Popular History of Jersey Chapter 30

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Never on a Sunday

Religious objections

With respect to the persecution of the Militia, we shall have to turn back to about the year 1794, when a number of men, about 52 of whose names are still registered as sufferers in the cause, belonging to either the Methodist or Calvinistic bodies, the former of which, in the face of the strongest opposition, was first introduced into Jersey in the year 1774, refused to do service on the Sabbath day. They strongly appealed against it and opposing it to the uttermost on conscientious principles, begged to be allowed in lieu thereof to do extra work on the week day, offering, if necessary, to pay for extra drill, and to give faithful and diligent service any and every day in the week, Sundays included, should actual necessity arise.

This request was treated as an act of direct insubordination, and a first arrest was made in connection with the affair (1784) in the case of one Charles Blampied, who, after imprisonment, listening to the pleadings of his family, was liberated on promising to attend Sunday parade. He was rearrested, subsequently charged with appearing minus his accoutrements, and at different epochs was condemned to solitary confinement, twice for eight days, and once for a month.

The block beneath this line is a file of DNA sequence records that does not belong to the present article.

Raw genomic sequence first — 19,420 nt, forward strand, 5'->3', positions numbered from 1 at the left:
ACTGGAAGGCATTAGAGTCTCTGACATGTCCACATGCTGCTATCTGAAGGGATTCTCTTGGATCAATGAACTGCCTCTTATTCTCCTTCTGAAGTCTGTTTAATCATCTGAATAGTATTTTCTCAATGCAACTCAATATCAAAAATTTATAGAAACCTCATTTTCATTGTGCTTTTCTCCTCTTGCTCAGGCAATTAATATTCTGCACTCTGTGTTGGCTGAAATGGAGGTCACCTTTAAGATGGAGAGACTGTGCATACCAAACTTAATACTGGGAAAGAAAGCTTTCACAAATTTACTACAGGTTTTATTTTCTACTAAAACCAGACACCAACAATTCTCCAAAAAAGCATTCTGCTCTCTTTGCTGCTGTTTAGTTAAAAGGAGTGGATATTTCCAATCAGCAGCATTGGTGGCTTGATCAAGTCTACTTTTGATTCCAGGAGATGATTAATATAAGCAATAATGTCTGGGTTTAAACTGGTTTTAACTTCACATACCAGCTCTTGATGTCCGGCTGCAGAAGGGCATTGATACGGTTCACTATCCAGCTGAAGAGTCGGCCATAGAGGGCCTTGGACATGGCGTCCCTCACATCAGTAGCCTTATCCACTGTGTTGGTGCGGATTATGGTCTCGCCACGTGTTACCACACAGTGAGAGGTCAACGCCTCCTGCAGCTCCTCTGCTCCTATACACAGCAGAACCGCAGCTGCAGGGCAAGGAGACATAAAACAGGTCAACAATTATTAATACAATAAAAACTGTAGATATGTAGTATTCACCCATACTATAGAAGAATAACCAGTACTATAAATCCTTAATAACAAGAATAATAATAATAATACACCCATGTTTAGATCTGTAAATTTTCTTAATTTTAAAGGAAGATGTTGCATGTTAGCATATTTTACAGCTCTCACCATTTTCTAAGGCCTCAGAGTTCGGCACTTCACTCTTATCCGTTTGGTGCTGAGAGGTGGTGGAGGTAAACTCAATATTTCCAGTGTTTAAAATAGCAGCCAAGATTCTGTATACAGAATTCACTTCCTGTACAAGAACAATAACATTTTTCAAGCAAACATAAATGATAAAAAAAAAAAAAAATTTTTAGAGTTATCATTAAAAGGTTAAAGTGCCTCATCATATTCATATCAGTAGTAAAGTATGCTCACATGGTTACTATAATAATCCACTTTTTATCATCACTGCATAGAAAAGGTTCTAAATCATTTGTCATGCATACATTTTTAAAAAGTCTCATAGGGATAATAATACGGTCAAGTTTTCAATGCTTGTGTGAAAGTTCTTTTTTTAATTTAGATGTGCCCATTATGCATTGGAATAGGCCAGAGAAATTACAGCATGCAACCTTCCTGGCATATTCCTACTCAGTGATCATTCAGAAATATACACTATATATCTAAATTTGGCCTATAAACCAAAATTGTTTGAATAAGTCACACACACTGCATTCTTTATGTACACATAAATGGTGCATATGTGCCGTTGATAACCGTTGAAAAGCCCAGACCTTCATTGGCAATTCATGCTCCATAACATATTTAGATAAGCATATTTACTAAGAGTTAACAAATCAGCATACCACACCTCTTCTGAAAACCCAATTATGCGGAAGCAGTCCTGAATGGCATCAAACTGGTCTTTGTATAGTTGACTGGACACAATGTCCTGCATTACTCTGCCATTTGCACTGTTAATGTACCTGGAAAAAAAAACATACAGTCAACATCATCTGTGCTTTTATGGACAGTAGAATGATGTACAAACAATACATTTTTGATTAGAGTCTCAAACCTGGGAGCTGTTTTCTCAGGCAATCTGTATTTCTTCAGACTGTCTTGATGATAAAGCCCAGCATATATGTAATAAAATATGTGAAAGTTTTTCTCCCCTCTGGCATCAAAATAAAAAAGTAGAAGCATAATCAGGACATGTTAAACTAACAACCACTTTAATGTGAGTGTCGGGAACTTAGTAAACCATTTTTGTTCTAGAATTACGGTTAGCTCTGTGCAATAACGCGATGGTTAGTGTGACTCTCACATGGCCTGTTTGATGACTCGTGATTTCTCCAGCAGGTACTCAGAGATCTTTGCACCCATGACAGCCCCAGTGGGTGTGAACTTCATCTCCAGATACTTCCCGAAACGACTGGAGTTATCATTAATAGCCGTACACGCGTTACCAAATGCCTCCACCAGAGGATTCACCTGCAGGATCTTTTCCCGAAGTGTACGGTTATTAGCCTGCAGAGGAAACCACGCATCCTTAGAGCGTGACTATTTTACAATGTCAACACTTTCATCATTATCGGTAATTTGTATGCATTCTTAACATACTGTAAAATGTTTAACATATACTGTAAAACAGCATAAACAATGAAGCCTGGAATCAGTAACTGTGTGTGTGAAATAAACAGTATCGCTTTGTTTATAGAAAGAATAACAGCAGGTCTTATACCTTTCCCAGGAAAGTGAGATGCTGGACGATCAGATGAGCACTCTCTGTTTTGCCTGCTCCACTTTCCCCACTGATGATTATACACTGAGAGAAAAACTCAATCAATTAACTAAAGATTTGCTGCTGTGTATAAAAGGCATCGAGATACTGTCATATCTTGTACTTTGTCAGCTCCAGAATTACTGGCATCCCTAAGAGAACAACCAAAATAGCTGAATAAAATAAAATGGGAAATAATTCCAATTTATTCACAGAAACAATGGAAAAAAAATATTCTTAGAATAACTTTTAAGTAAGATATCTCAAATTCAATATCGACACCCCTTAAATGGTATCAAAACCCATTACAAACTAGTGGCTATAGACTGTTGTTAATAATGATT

Court petitioned

A petition respecting the matter was presented to the Royal Court by the venerable Francis Le Breton, grandfather of the late Dean, but to no purpose. Numbers were fined or imprisoned in connection with the so-called rebellion, amongst whom may be mentioned Dr Jeune, grandfather of the late Bishop of Peterborough, and direct ancestor of Sir Francis Jeune, the present President of the English Divorce Court; the elder Dr Jeune and his father emigrating from the Island in consequence of the persecution they received.

Colonel Messervy, of the Militia, and a magistrate of the Royal Court, together with Dean Le Breton and many principal inhabitants, it may be added, were on the side of the so-called refractories; the military authorities and the States generally, on the other hand, passing an Act to the effect that "every man refusing to serve personally in the Island Militia in accordance with its military establishment, and persisting in such refusal, should be condemned to banishment by the Royal Court".

After the adoption of this Bill by the States, Philip Vivian and Peter Le Sueur, two residents of St Helier, started for London. Vivian, though, for some reason or other, went no further than Guernsey. Peter Le Sueur was presented to George III by the great liberator, Wilberforce, through whose influence an Order in Council was obtained, registered in the States records, 28 January 1799, stating that His Majesty, with the advice of the Privy Council, disapproved of the Act in question, declaring the same "to be void and of none effect". For some little time afterwards, and notwithstanding this distinct Order, Sunday Militia drills seem to have been continued, and even when the eventual weekday Order was finally put into exclusive practice, the discipline appears to have been such as was severe if not humiliating.

Then add to the whole of what has gone before, the following summary of interesting and important matter, for which opportunity has afforded no chance of setting it forth in strictly chronological order, and the record is complete to the end of the 18th century.